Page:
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Evaluation of the National Aerospace Initiative load by, for example, minimizing surface-to-flow area configurations. Low-heat-rejection materials and structures must be pursued for the combustor so that it can run hotter, significantly reducing the heat removal requirement over the present 2000°F obtainable using superalloys (cf. subsection on materials). In the end, only the fuel itself (and to a minor extent radiation) is available for cooling. More information on fuels and a possible fuels development program can be found in Appendix E. Recommendation 2-7. A long-term and sustained fuels program should be established to explore the Mach number limits of hydrocarbon and other storable fuels. Finding 2-8. No independent advisory board has been formed to help NAI establish and achieve program goals, objectives, and planning, as called for in the documentation provided to the committee (Sega, 2003a) and shown in Figure 2-3. Discussion 2-8. The committee was generally impressed with the progress that the NAI has made in facilitating the coordination of the participant’s activities. However, it believed that this coordination effort would benefit from periodic oversight of NAI by an independent group of experts. Recommendation 2-8. DoD and NASA should set up their planned advisory panels, steering groups, and revolutionary concepts panels to review the NAI program on a continuing basis. Related to this, NAI should form a critical technology coordination office for each of the four enabling hypersonic technologies, the purpose of which would be to enhance coordination of development efforts among the different agencies and contractors. Finding 2-9. Survival of a long-term initiative like the NAI depends on tangible technical products being produced along the way, yet many of the potentially viable weapons and other applications FIGURE 2-3 Structure of the NAI Executive Director’s Office. SOURCE: Sega, 2003a.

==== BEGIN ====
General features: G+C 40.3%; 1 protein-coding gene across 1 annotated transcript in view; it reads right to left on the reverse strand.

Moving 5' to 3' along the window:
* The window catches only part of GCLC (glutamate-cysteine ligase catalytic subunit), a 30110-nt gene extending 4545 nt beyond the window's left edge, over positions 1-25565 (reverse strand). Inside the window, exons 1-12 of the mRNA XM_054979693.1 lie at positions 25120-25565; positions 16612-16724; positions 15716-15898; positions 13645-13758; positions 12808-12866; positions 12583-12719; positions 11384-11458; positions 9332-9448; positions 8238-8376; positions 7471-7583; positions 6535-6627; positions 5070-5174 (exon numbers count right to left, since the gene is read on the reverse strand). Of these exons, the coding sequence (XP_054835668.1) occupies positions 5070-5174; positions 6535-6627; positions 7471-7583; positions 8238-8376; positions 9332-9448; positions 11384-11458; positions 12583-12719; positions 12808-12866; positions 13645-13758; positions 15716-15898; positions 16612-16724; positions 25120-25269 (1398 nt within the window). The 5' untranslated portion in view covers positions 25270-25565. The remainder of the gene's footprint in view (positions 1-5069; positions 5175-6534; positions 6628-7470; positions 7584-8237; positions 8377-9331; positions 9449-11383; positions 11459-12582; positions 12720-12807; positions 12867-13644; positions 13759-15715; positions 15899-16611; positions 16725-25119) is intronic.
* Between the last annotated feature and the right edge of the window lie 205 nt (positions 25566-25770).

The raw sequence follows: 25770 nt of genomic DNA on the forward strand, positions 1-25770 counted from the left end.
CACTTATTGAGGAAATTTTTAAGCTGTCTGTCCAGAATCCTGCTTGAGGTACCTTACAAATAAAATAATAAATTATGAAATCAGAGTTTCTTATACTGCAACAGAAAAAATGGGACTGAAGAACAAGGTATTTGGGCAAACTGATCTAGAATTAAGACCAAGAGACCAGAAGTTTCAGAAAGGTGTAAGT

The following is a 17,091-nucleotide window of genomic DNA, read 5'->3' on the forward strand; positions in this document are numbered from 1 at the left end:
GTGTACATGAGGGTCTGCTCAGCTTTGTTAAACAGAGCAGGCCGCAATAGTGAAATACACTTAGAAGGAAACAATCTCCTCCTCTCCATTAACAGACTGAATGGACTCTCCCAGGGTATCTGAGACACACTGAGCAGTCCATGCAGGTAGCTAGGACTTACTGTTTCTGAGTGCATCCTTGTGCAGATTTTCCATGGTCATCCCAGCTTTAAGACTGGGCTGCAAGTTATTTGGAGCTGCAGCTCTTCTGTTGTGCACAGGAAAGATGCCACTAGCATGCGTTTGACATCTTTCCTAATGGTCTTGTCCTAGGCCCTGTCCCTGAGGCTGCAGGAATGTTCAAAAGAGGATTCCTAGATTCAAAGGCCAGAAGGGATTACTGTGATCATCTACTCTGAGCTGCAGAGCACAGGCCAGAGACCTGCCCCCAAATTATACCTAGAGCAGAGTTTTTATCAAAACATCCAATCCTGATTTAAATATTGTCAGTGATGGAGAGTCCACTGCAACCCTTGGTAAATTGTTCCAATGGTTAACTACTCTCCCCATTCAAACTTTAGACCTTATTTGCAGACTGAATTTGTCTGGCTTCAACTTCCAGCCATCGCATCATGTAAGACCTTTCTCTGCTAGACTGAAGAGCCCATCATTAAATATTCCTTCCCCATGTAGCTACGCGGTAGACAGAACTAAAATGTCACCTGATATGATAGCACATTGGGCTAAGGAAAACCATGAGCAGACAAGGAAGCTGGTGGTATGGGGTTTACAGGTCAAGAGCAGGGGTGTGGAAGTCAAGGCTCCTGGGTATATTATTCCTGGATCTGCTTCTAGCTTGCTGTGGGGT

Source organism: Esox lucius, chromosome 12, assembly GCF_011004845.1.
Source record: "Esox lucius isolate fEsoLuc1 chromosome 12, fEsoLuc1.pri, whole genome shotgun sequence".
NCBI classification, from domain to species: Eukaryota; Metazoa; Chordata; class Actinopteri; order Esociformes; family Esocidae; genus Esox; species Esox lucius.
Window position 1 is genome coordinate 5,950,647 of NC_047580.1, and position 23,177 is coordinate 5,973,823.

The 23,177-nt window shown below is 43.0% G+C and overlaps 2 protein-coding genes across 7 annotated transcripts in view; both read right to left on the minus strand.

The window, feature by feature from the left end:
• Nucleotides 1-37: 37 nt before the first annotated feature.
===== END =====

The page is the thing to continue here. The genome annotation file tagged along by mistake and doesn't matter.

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Evaluation of the National Aerospace Initiative enabled by air-breathing hypersonics technologies, which are clearly available along the roadmap to space access, are not sufficiently (or equally) emphasized in the stated goals of the program. Discussion 2-9. One of the committee’s most difficult tasks was trying to concisely state the objective of the NAI. To sustain a national commitment to such a long-term goal, there must be a perception that the nation is continuing to benefit at each step of the way. Essentially all of the roadmaps reviewed by this committee indicated that there are many technologies in the early stages of development that could be matured and applied to DoD near- and mid-term products that address quick response and global reach. An example is a missile that could be developed based on the HyFly or SED demonstrator vehicles, both of which will fly in the next 2 or 3 years. Supporting this possibility, C4ISR, a critical enabler for the effective use of hypersonic missiles, has developed to the point where the timeline for finding, selecting, and engaging targets (the “kill chain”) is becoming short enough to take advantage of the rapid response afforded by hypersonic missiles. Despite the possibilities, these early spin-off products were not emphasized very strongly as being specifically part of the goals and objectives of NAI. Rather, they were discussed in a casual, offhand fashion. Recommendation 2-9. NAI should develop a concise description of its goals and objectives, giving equal weight to early applications achievable in the near and medium term, including hypersonic missiles and aircraft that are already part of the HS/H pillar. Recommendations 2-10, 2-11, and 2-12 are found in the first subsection of the section that follows, “Hypersonic Flight Critical Technologies.” HYPERSONIC FLIGHT CRITICAL TECHNOLOGIES This section covers the technologies that are critical for air-breathing hypersonic flight and discusses their current readiness levels. Because some of these technologies are analysis tools, processes, or ground tests—that is, not directly part of a flight system—the standard NASA TRL scale was extended to develop consistent TRL ratings for all technologies reviewed (see Box 2-1). The committee notes, however, that achieving high TRLs in the various technologies associated with air-breathing hypersonics does not guarantee that the system-level goals will be achieved. For example, one might be able to cool surfaces exposed to air with recovery temperatures of 6000 K, but will one be able to turn around a vehicle within 12 hours of such a flight? Can a reusable vehicle be refurbished for $1 million dollars or less? High TRLs help, but they do not guarantee successful system application or mission benefit. Before proceeding with detailed discussions of its technology assessments, the committee summarizes these assessments in Table 2-1. The committee divides the major HS/H technology areas identified by it into constituent technologies and provides its assessment of (1) the current maturity of the constituent technology, (2) the impact of the constituent technology on the major technology area, (3) the likelihood that the technology will achieve the desired results, and (4) the overall criticality of each of the five major technology areas. Both the impact and the criticality evaluations are based on the committee’s estimate of the anticipated contribution to the overall NAI goals—economics, safety, reliability, responsiveness, performance, and benefit to the industrial base. The impact was assigned descriptors according to the following (increasing) scale: negligible impact, little impact, moderate impact, significant impact, and extreme impact. Maturity levels are assigned numerical values corresponding roughly to the DoD S&T categories (not to be confused with TRLs, which are stated in parentheses): (1) basic research, (2) applied research, (3) advanced development, (4) demonstration/validation, and (5) engineering and manufacturing development.